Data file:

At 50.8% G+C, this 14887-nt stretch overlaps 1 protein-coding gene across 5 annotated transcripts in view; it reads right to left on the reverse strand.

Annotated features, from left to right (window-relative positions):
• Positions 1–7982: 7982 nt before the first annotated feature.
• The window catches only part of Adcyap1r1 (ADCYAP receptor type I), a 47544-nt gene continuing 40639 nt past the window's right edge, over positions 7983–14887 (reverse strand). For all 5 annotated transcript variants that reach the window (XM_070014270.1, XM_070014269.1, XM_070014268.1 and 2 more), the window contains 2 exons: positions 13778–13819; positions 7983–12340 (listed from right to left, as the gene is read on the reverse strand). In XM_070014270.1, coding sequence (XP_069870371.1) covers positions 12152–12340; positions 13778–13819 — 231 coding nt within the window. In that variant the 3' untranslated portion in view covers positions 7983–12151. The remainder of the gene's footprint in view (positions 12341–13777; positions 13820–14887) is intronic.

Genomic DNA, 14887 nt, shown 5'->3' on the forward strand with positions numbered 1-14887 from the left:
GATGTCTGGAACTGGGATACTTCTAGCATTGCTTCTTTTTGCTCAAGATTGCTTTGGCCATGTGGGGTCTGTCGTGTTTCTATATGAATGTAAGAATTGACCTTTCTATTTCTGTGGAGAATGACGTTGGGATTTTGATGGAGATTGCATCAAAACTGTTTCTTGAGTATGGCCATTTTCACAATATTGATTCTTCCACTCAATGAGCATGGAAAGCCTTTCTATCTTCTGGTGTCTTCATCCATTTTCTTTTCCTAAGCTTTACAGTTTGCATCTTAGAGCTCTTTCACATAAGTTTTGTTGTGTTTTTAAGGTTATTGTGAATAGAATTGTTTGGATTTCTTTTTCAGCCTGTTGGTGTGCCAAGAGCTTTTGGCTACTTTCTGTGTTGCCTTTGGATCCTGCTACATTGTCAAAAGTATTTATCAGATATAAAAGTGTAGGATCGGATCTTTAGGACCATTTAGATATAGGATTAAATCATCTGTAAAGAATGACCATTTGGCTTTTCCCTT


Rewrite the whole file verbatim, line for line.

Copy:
At 50.8% G+C, this 14887-nt stretch overlaps 1 protein-coding gene across 5 annotated transcripts in view; it reads right to left on the reverse strand.

Annotated features, from left to right (window-relative positions):
• Positions 1–7982: 7982 nt before the first annotated feature.
• The window catches only part of Adcyap1r1 (ADCYAP receptor type I), a 47544-nt gene continuing 40639 nt past the window's right edge, over positions 7983–14887 (reverse strand). For all 5 annotated transcript variants that reach the window (XM_070014270.1, XM_070014269.1, XM_070014268.1 and 2 more), the window contains 2 exons: positions 13778–13819; positions 7983–12340 (listed from right to left, as the gene is read on the reverse strand). In XM_070014270.1, coding sequence (XP_069870371.1) covers positions 12152–12340; positions 13778–13819 — 231 coding nt within the window. In that variant the 3' untranslated portion in view covers positions 7983–12151. The remainder of the gene's footprint in view (positions 12341–13777; positions 13820–14887) is intronic.

Genomic DNA, 14887 nt, shown 5'->3' on the forward strand with positions numbered 1-14887 from the left:
GATGTCTGGAACTGGGATACTTCTAGCATTGCTTCTTTTTGCTCAAGATTGCTTTGGCCATGTGGGGTCTGTCGTGTTTCTATATGAATGTAAGAATTGACCTTTCTATTTCTGTGGAGAATGACGTTGGGATTTTGATGGAGATTGCATCAAAACTGTTTCTTGAGTATGGCCATTTTCACAATATTGATTCTTCCACTCAATGAGCATGGAAAGCCTTTCTATCTTCTGGTGTCTTCATCCATTTTCTTTTCCTAAGCTTTACAGTTTGCATCTTAGAGCTCTTTCACATAAGTTTTGTTGTGTTTTTAAGGTTATTGTGAATAGAATTGTTTGGATTTCTTTTTCAGCCTGTTGGTGTGCCAAGAGCTTTTGGCTACTTTCTGTGTTGCCTTTGGATCCTGCTACATTGTCAAAAGTATTTATCAGATATAAAAGTGTAGGATCGGATCTTTAGGACCATTTAGATATAGGATTAAATCATCTGTAAAGAATGACCATTTGGCTTTTCCCTT